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Uncrowded, Unspoiled Andros

The largest of the Bahamian islands is home to an amazing fishery for bonefish

May 14, 2020
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Andros Island in The Bahamas is an angling nirvana which offers both offshore fishing delights and what many consider to be the finest shallow-water fishing for bonefish and permit to be found anywhere in the world. The islands’ unique location, with its eastern shoreline bordering a massive submarine canyon known as the Tongue of the Ocean, and its western boundaries abutting the limitless shallows of the Great Bahama Bank, provides the perfect habitat for chasing pelagic speedsters like marlin and wahoo one day and stalking the silver ghosts of the flats the next.

Andros Island is an archipelago comprised of three major islands: North Andros, Mangrove Cay and South Andros; it is also the largest landmass in The Bahamas, more than all the other islands combined. Some of the best offshore fishing occurs off North Andros where the Tongue of the Ocean makes a hard turn to the south in an area simply called the Pocket. According to Capt. Skipper Gentry, owner of the charter boat Carolina Gentleman and Gentry Lodge in Morgan’s Bluff, the hunt for pelagic gamefish starts within minutes of leaving the dock. There are areas along the eastern shoreline where the water depth drops to over 2,000 feet just a mile off the beach, and lying between the beach and the drop is the famous Andros Barrier Reef, the sixth-largest coral reef in the world, stretching over 140 miles from north to south. It is prime habitat for diving, snorkeling and bottom fishing for grouper and snapper.

“It’s the flow of deep blue water pushing through the Northwest Providence Channel that is responsible for the superb offshore fishing we enjoy here,” Gentry says. “The wahoo fishing is spectacular with great numbers arriving in January and staying through April. Blue and white marlin, dolphin and yellowfin tuna action is at its best from March through June, and the summer months bring the best bottom fishing for grouper, snapper and amberjack with a bonus run of blackfin tuna arriving in July and August.”

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Throughout the seasons, one constant on Andros is the flats fishing—bonefish are plentiful throughout the year. The central and western regions of Andros are made up of hundreds of square miles of mangroves, salt ponds, cuts, bights, flats and tiny cays that provide the habitat for the vast schools of bonefish for which Andros is most famous. With such extensive habitat, bonefish maintain a larger average size than those found in other highly regarded fishing destinations, with an average Andros bone weighing four to six pounds, with many running considerably larger. In fact, there is a greater chance of landing a trophy bonefish in excess of 10 pounds in Andros than any other destination in the world. They can be found prowling the flats year-round and they are joined by a seasonal migration of permit from April through July.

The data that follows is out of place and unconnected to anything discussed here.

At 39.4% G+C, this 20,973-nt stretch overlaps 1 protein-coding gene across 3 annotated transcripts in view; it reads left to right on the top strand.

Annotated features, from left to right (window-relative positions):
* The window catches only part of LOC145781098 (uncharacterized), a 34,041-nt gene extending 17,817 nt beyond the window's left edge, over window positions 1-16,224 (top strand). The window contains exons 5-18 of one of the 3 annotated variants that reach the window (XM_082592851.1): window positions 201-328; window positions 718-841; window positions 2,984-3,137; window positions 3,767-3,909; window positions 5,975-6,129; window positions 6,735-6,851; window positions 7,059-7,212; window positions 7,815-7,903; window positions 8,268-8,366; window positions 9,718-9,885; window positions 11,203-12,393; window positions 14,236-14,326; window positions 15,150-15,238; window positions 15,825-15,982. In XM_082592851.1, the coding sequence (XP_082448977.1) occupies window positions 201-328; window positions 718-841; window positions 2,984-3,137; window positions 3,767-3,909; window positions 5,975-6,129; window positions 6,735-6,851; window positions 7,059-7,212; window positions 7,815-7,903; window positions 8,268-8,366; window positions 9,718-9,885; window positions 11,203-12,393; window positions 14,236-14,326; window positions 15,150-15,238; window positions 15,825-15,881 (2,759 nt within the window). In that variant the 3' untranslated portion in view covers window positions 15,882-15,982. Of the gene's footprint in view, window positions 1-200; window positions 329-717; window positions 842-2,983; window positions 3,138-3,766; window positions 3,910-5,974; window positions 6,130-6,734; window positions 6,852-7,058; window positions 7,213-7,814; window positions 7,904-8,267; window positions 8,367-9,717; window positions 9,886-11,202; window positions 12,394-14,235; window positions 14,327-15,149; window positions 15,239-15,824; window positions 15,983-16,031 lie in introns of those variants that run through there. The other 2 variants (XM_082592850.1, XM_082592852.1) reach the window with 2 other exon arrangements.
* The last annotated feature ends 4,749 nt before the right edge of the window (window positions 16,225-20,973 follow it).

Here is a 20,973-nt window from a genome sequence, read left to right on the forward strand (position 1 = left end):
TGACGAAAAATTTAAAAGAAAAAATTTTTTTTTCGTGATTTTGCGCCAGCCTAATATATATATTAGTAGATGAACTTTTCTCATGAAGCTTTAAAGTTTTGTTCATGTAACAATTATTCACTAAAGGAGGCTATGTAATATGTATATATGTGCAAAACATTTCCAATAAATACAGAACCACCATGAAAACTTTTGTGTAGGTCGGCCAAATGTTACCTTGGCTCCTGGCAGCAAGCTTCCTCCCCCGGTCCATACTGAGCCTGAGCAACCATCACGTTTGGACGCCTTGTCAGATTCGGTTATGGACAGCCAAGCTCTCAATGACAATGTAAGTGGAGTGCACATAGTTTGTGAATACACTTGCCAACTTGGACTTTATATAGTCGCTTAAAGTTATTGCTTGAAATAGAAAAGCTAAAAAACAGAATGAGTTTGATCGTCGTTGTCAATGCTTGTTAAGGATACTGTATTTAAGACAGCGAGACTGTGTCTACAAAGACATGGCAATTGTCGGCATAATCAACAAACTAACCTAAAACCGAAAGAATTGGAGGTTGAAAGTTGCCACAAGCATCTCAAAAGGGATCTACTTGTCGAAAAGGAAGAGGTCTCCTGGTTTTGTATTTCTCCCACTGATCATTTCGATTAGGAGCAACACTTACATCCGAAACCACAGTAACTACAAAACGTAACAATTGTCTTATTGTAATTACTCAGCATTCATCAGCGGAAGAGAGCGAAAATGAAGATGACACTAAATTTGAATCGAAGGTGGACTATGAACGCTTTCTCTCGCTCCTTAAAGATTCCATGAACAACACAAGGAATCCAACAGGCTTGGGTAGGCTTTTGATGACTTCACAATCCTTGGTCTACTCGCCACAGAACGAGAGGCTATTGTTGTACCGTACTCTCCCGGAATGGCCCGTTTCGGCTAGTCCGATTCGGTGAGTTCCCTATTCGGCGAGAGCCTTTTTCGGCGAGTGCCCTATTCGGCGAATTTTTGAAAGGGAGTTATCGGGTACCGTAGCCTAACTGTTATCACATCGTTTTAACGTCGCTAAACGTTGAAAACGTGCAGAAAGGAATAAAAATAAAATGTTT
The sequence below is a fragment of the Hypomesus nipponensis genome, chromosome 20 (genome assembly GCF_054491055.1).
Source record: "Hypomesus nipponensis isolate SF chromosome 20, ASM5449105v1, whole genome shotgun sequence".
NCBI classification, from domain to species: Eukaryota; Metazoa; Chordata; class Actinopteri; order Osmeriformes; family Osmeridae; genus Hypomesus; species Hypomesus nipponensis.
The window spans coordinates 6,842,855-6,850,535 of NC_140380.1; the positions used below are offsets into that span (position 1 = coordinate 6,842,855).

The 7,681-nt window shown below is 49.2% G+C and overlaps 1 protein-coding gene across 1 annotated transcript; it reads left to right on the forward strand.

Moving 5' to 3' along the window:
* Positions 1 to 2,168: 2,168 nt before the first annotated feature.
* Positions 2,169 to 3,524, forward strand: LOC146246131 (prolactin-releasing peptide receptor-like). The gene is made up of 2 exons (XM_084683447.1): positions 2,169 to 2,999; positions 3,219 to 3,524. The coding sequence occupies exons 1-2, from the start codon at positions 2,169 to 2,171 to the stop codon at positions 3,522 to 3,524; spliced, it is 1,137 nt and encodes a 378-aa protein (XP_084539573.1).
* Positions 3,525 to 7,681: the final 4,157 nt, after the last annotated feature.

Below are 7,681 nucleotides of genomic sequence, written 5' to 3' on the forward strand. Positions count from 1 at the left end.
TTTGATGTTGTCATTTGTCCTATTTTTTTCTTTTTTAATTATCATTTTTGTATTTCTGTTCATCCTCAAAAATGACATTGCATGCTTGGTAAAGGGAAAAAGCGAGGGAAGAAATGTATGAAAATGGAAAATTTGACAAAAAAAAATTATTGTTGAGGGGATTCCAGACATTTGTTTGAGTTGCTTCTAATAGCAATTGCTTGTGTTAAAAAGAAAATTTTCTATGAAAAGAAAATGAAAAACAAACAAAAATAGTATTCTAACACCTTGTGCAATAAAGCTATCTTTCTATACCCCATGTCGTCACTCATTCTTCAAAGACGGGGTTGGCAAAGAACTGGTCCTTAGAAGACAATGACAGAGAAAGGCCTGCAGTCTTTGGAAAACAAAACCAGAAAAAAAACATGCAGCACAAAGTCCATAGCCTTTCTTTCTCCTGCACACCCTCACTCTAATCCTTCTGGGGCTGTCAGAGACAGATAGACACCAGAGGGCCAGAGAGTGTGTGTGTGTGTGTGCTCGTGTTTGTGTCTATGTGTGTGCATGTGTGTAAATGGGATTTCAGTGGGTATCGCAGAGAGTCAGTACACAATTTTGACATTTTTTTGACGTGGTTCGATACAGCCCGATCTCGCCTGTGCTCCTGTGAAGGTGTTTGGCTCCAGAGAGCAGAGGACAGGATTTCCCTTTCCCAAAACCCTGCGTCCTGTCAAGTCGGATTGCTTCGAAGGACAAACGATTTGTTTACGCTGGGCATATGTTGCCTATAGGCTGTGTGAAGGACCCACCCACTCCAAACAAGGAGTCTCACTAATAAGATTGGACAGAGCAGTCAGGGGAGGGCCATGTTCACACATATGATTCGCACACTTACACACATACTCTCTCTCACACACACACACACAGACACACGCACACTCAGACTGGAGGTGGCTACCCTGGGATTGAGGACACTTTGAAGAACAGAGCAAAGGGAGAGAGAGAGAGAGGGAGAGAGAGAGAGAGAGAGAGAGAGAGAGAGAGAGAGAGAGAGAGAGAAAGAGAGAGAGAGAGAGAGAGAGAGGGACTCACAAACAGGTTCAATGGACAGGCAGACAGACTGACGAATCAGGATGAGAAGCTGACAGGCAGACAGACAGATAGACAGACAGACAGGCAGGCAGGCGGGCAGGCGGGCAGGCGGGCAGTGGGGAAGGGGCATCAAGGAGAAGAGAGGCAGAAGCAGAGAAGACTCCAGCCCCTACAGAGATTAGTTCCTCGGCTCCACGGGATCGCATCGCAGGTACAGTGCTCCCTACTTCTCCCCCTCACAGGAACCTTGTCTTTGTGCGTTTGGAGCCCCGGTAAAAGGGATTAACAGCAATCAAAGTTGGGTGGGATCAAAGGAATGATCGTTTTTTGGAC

Like so many of the guides, Hermon Bain of Hermon’s Bonefish Lodge learned the ways of bonefish from his father and was poling boats even as a child. He has over 20 years of experience and whether he takes you wading somewhere along the immense hard sand flats or if he’s poling his flats skiff through the miles of mangroves found here, he knows all Andros has to offer and how to put his clients in the right place at the right time. He is indicative of the brotherhood of professional flats fishing guides found on the island.

While fishing is what Andros is most famous for, the sightseeing and points of interest found here are yet another reason to extend your stay. The island is home to numerous blue holes including several found inland like Capt. Bill’s, Cousteau’s and Uncle Charlies, all accessible from various points on the island. King Kong’s Cavern is a huge ocean blue hole near Small Hope Bay, and the Conch Sound blue hole can be reached from the beach. Both have labyrinthian cave complexes that spiral out from the mouth. Red Bays is the oldest settlement on Andros and its people are thought to be direct descendants of the Florida Black Seminoles who landed here seeking refuge in 1821. The present-day community is a thriving center for all things cultural with sponge farmers, basket weavers and wood carvers at work and selling their wares. The crystal-clear waters and Andros Barrier Reef offer the finest diving experience in the Caribbean.

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If you plan on coming by private boat the run to North Andros from south Florida is about 130 miles, starting with a quick landfall at Bimini to clear customs and then southeast across the Great Bahama Bank, arriving at the Pocket and then Andros proper. A modern sport-fisher can make the run in a few hours with yacht services available at Lighthouse Yacht Club and Marina in Andros Town and Kamalame Cay Resort and Marina, which offers the best in luxury accommodations.

From blue marlin offshore to bonefish on the flats, Andros Island is one of those world-class destinations that offers outstanding action no matter where you turn.

Click here to learn more about Andros!

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